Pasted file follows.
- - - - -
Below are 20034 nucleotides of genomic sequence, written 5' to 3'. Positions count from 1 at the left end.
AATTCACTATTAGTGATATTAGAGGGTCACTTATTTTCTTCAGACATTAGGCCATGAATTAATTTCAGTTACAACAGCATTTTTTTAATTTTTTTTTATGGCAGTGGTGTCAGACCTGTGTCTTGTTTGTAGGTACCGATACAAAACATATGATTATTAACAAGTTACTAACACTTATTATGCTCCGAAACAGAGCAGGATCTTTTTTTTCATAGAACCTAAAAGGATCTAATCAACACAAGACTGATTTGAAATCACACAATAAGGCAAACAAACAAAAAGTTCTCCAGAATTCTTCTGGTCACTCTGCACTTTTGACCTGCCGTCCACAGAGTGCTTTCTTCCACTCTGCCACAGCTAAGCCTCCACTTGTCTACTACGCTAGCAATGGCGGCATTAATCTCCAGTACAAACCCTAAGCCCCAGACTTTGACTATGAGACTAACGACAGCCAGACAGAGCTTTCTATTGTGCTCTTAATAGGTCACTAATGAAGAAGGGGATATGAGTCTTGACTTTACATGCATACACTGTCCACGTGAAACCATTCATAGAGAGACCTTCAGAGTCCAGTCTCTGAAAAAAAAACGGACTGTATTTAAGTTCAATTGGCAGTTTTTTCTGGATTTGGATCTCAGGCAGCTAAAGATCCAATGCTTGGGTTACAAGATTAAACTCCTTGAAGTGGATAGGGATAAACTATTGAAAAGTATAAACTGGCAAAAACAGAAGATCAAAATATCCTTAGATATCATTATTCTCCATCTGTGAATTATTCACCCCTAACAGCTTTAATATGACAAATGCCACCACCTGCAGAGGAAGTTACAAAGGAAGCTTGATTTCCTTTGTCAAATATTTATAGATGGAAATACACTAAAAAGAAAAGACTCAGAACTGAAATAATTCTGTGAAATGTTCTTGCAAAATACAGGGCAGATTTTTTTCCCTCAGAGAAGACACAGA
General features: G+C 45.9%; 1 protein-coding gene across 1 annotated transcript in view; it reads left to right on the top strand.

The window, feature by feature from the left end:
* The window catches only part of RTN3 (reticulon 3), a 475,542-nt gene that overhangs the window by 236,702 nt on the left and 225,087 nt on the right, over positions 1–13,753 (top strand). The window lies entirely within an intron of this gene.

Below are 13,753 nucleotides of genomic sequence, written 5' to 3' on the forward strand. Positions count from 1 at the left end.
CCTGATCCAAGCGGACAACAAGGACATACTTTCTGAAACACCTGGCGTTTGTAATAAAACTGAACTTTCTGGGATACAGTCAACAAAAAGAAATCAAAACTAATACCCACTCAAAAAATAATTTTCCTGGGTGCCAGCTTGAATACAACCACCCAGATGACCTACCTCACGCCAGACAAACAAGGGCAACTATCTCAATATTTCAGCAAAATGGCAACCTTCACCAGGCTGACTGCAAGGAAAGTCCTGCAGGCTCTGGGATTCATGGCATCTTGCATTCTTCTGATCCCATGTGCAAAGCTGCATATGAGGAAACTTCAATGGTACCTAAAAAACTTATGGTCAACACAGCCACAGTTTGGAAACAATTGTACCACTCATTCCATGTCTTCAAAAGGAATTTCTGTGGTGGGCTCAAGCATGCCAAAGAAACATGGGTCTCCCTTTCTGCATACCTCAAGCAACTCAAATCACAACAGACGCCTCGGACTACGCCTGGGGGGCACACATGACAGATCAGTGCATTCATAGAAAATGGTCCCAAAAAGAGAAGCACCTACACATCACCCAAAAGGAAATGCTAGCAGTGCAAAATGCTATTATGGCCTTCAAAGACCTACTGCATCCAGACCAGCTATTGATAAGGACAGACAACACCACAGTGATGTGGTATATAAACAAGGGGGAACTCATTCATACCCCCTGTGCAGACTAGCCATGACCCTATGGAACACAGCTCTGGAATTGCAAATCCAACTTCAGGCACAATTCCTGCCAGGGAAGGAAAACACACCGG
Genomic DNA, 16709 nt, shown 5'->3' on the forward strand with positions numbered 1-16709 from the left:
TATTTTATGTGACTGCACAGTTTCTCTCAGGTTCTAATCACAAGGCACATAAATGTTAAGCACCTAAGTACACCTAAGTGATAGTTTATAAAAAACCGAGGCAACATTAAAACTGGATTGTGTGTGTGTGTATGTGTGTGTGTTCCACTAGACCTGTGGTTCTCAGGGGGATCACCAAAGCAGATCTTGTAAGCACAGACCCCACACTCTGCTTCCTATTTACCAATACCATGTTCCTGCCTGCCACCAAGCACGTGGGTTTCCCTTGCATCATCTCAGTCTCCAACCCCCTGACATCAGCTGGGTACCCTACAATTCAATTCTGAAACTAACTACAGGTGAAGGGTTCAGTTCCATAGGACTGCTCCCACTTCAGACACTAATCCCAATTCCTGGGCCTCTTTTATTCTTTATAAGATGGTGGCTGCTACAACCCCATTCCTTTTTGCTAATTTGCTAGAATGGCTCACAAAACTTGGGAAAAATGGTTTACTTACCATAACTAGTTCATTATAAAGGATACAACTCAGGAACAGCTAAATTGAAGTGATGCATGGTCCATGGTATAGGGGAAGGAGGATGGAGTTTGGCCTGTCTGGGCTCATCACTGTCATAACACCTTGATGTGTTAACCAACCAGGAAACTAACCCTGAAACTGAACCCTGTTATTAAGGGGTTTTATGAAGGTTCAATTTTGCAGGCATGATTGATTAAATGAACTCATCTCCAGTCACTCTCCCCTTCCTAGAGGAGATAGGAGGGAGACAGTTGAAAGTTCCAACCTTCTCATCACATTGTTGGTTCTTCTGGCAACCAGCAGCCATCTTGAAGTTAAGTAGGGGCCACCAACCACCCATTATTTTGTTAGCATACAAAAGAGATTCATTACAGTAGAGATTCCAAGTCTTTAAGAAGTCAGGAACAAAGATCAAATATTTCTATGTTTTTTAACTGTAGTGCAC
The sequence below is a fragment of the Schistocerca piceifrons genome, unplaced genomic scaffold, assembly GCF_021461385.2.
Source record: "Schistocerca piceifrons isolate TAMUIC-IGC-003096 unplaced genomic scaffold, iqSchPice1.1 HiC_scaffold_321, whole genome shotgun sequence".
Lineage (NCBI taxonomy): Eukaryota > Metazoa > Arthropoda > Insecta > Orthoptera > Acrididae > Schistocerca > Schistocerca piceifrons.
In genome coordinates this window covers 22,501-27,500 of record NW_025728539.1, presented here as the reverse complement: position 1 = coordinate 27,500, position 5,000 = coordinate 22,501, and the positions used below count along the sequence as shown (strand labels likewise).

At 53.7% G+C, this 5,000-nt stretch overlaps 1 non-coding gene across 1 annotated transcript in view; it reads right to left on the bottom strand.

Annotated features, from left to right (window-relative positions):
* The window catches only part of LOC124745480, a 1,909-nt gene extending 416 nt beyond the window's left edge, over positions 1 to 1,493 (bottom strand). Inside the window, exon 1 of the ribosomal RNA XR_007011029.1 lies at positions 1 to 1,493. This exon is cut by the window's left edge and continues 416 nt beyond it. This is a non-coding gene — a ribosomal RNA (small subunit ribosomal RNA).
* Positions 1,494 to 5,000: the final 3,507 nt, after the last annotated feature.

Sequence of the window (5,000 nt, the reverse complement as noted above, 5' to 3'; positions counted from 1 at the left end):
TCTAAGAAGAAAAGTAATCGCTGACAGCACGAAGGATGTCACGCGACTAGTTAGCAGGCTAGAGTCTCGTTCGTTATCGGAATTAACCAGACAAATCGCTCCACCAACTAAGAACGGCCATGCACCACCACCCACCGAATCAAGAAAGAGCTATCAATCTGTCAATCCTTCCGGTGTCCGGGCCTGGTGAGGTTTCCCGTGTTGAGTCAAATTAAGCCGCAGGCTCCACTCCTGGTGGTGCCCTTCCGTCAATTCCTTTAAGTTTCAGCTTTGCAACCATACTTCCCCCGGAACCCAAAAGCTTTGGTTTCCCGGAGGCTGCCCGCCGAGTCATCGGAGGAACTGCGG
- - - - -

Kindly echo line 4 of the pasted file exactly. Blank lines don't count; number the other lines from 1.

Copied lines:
The window, feature by feature from the left end: